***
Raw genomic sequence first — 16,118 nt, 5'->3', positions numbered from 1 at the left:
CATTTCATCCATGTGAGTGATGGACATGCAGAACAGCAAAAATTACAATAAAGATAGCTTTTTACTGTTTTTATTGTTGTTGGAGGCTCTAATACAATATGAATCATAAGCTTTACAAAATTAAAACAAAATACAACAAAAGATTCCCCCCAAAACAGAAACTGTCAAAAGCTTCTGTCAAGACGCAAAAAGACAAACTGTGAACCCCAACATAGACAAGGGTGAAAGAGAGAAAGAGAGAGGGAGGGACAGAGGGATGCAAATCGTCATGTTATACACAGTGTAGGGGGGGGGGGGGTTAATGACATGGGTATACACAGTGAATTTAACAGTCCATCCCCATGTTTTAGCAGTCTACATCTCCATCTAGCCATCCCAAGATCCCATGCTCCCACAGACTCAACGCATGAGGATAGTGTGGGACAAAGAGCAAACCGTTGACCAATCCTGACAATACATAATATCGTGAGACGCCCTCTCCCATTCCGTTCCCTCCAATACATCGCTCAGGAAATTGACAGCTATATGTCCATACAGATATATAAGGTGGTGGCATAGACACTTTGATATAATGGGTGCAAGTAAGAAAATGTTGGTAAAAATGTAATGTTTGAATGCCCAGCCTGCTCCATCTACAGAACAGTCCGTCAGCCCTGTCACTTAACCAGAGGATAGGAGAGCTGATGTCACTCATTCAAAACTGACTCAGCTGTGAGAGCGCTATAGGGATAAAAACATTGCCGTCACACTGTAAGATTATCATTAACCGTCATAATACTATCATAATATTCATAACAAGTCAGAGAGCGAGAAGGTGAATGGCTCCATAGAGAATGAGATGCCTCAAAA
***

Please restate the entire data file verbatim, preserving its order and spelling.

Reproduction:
Raw genomic sequence first — 16,118 nt, 5'->3', positions numbered from 1 at the left:
CATTTCATCCATGTGAGTGATGGACATGCAGAACAGCAAAAATTACAATAAAGATAGCTTTTTACTGTTTTTATTGTTGTTGGAGGCTCTAATACAATATGAATCATAAGCTTTACAAAATTAAAACAAAATACAACAAAAGATTCCCCCCAAAACAGAAACTGTCAAAAGCTTCTGTCAAGACGCAAAAAGACAAACTGTGAACCCCAACATAGACAAGGGTGAAAGAGAGAAAGAGAGAGGGAGGGACAGAGGGATGCAAATCGTCATGTTATACACAGTGTAGGGGGGGGGGGGGTTAATGACATGGGTATACACAGTGAATTTAACAGTCCATCCCCATGTTTTAGCAGTCTACATCTCCATCTAGCCATCCCAAGATCCCATGCTCCCACAGACTCAACGCATGAGGATAGTGTGGGACAAAGAGCAAACCGTTGACCAATCCTGACAATACATAATATCGTGAGACGCCCTCTCCCATTCCGTTCCCTCCAATACATCGCTCAGGAAATTGACAGCTATATGTCCATACAGATATATAAGGTGGTGGCATAGACACTTTGATATAATGGGTGCAAGTAAGAAAATGTTGGTAAAAATGTAATGTTTGAATGCCCAGCCTGCTCCATCTACAGAACAGTCCGTCAGCCCTGTCACTTAACCAGAGGATAGGAGAGCTGATGTCACTCATTCAAAACTGACTCAGCTGTGAGAGCGCTATAGGGATAAAAACATTGCCGTCACACTGTAAGATTATCATTAACCGTCATAATACTATCATAATATTCATAACAAGTCAGAGAGCGAGAAGGTGAATGGCTCCATAGAGAATGAGATGCCTCAAAA